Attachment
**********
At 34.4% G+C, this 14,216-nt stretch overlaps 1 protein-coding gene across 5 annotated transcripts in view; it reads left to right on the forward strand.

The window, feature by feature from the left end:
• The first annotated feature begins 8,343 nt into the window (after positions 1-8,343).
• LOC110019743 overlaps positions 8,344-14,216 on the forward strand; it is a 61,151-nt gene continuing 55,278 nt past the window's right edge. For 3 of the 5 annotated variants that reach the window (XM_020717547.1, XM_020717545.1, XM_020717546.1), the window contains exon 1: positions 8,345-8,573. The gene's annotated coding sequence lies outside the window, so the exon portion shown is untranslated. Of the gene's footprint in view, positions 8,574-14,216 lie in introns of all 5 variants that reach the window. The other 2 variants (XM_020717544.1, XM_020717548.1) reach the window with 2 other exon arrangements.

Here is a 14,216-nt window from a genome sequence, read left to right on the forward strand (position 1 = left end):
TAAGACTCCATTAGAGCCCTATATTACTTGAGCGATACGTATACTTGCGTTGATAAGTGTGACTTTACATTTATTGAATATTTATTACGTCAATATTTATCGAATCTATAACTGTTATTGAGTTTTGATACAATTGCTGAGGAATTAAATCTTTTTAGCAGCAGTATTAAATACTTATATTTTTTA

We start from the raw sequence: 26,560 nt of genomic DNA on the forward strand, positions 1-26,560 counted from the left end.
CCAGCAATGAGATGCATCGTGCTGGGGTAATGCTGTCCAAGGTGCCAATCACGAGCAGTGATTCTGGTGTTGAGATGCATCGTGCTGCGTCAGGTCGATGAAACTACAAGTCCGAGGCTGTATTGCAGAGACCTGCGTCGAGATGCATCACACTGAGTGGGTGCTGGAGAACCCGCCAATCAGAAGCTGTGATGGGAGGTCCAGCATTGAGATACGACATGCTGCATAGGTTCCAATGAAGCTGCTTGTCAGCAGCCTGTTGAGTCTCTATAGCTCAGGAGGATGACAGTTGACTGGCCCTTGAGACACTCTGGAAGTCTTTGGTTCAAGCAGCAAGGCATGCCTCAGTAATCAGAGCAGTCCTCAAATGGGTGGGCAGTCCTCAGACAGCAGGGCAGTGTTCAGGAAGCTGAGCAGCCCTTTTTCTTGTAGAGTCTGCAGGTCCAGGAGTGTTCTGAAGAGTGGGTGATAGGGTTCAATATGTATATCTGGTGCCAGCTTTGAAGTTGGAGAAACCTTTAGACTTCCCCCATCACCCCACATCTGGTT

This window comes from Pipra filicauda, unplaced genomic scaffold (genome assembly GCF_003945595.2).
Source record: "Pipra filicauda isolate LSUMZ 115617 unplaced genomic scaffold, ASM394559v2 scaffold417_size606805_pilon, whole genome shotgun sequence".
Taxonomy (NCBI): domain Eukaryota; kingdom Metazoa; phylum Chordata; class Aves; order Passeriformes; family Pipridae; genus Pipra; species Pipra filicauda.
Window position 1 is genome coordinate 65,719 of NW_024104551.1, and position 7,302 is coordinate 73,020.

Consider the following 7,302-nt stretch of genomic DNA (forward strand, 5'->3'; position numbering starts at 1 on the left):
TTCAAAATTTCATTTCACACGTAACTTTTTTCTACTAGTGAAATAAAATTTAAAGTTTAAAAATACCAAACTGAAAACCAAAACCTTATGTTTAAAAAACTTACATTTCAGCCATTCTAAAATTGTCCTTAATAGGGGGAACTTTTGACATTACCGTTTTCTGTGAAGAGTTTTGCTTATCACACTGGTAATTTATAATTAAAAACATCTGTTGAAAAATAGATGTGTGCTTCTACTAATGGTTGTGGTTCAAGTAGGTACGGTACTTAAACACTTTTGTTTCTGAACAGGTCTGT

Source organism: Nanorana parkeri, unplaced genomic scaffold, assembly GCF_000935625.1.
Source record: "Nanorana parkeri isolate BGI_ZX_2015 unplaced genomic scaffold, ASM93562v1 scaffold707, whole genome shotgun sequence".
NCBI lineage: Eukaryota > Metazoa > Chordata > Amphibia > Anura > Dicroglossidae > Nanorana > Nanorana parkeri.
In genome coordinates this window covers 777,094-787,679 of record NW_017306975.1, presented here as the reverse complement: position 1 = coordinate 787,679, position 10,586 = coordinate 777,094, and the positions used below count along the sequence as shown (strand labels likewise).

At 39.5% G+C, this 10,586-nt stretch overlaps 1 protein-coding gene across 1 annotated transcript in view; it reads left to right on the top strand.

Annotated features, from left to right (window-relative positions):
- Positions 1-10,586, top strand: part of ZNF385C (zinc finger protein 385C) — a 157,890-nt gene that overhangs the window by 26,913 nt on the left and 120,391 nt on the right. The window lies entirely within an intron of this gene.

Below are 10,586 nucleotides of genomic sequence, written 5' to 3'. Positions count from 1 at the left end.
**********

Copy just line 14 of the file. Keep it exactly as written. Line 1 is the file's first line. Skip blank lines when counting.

TTCAAAATTTCATTTCACACGTAACTTTTTTCTACTAGTGAAATAAAATTTAAAGTTTAAAAATACCAAACTGAAAACCAAAACCTTATGTTTAAAAAACTTACATTTCAGCCATTCTAAAATTGTCCTTAATAGGGGGAACTTTTGACATTACCGTTTTCTGTGAAGAGTTTTGCTTATCACACTGGTAATTTATAATTAAAAACATCTGTTGAAAAATAGATGTGTGCTTCTACTAATGGTTGTGGTTCAAGTAGGTACGGTACTTAAACACTTTTGTTTCTGAACAGGTCTGT